To provide contexts for observing and discussing ideas about the natural
environment, human-made environment, and ecological issues in art.
What is your environment?
Start with big environments and work to smaller ones. You are part
of the universe, Milky Way, solar system, Earth, continent, country,
state, county, town, community, neighborhood, house, room, and finally,
yourself. Notice how your environments start out with natural elements,
evolve to human-made, and return to natural.
Environments can be created by natural climatic conditions or
be human-made. Environments can have both positive and negative
influences on people.
Name five environmentally positive influences and five environmentally
Consider these selected works. Which works express emotion about
natural environments? Which works express emotion about human-made
environments? Which works create an environment? Which works comment
on social issues (criticize or praise society)? How have these artists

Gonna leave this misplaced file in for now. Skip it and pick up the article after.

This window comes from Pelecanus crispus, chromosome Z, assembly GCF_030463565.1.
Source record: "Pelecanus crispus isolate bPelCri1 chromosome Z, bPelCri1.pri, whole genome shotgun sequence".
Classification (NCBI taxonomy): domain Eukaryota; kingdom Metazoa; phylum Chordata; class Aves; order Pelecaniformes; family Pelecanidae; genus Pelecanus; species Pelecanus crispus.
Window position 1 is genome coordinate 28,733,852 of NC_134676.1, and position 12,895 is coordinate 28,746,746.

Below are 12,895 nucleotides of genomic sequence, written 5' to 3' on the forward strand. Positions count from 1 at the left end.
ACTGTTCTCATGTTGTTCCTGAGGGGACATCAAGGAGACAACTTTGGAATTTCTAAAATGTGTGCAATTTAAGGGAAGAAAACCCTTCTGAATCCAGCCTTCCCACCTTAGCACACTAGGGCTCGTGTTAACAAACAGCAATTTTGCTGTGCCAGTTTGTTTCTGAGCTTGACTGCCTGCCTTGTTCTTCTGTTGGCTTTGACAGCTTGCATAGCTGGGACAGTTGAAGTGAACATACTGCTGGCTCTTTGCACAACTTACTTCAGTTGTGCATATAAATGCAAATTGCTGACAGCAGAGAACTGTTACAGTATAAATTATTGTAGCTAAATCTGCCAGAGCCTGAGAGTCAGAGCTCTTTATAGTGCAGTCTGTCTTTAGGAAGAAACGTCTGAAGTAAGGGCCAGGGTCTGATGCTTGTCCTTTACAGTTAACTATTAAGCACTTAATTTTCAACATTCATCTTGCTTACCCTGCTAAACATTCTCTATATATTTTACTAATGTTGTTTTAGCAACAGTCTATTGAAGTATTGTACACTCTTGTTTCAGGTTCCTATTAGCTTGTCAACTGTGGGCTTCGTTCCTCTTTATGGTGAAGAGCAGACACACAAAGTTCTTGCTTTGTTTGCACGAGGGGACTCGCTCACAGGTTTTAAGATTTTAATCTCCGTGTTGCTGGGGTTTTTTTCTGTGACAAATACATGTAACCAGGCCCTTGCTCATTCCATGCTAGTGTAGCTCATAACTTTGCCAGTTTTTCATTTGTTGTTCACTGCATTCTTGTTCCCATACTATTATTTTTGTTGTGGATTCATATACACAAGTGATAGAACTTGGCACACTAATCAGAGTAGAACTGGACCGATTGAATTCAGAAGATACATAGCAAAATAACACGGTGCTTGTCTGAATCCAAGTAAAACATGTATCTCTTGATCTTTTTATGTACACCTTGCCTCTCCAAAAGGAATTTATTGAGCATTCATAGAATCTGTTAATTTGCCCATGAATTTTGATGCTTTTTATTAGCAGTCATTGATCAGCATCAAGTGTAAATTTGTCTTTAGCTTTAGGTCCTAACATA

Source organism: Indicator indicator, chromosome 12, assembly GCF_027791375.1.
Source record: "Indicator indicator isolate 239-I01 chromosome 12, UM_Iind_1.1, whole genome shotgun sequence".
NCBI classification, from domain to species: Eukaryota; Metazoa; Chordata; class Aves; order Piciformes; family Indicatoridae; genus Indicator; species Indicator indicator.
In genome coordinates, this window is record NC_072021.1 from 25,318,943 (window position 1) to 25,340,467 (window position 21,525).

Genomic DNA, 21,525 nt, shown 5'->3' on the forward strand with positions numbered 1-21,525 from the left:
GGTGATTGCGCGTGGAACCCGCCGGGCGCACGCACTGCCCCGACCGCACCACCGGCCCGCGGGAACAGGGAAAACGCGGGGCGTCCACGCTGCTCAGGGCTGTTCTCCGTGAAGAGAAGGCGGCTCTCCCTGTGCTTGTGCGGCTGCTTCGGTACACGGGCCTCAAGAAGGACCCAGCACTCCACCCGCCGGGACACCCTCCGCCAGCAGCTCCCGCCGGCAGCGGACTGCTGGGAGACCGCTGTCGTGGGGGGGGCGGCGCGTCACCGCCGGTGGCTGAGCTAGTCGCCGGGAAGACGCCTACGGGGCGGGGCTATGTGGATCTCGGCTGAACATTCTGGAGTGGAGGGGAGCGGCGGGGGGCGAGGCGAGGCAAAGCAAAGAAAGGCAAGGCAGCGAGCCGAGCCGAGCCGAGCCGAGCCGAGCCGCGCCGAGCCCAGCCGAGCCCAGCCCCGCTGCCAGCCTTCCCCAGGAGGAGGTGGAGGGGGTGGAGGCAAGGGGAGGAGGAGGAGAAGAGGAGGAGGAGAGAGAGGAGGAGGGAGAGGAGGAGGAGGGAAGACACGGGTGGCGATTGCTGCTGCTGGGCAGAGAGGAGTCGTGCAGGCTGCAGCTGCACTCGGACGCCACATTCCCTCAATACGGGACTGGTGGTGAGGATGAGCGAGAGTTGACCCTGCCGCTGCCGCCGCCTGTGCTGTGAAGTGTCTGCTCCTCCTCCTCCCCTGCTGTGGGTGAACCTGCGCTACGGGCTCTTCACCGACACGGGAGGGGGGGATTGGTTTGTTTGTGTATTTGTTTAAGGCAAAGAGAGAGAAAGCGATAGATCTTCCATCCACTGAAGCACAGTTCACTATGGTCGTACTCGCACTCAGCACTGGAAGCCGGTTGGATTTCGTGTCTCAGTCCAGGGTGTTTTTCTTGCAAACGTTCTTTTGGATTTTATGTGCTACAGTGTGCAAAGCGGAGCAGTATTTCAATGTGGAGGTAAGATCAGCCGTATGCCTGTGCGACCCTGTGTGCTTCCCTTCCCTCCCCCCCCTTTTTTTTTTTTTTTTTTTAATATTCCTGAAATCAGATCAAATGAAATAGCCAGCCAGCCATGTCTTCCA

expressed ideas and feelings, or faced issues about the environment?
What is Nash trying to express about the environment? Lozowick?
Which one of the nine artworks would you like to have in your
own environment, in your home or yard? Why?
Do environments change? What part did environment play in the
disappearance of the dinosaurs?
How is the O' Keeffe painting different from the Lozowick painting?
Which one do you like the best? Why?
- Berenice Abbott, Murray Hill Hotel,
1935, black and white photograph, 9 3/8 x 7 1/4 in. and Broadway
to the Battery, 1936, black and white photograph, 9 1/4 x
6 3/4 in. WAM
- Giovanni Antonio Canal (called Canaletto),
Grand Canal from Palazzo Flangini to Palazzo Bembo, before
1740, oil on canvas, 24 1/4 x 36 3/8 in. MIA
- Frank Gehry, The Frederick R. Weisman
Art Museum, University of Minnesota, 1993, architecture/mixed
- Marsden Hartley, Storm Clouds,
Maine, 1906-07, oil on canvas, 30 1/8 x 24 15/16 in. WAC
- Louis Lozowick, New York,
about 1925-26, oil on canvas, 30 1/8 x 22 1/8 in. WAC
- Mexico (Nayarit), House Group,
200 B.C.- A.D. 300, polychromed terra-cotta, 18 1/2 in. high.
- David Nash, Standing Frame, 1987,
charred white oak, linseed oil, 172 x 209 3/4 x 209 1/2 in. WAC
- Georgia O'Keeffe, Oriental Poppies,
1928, oil on canvas, 30 x 40 1/4 in. WAM
- Vincent van Gogh, Olive Trees,
1889, oil on linen, 29 x 36 1/2 in. MIA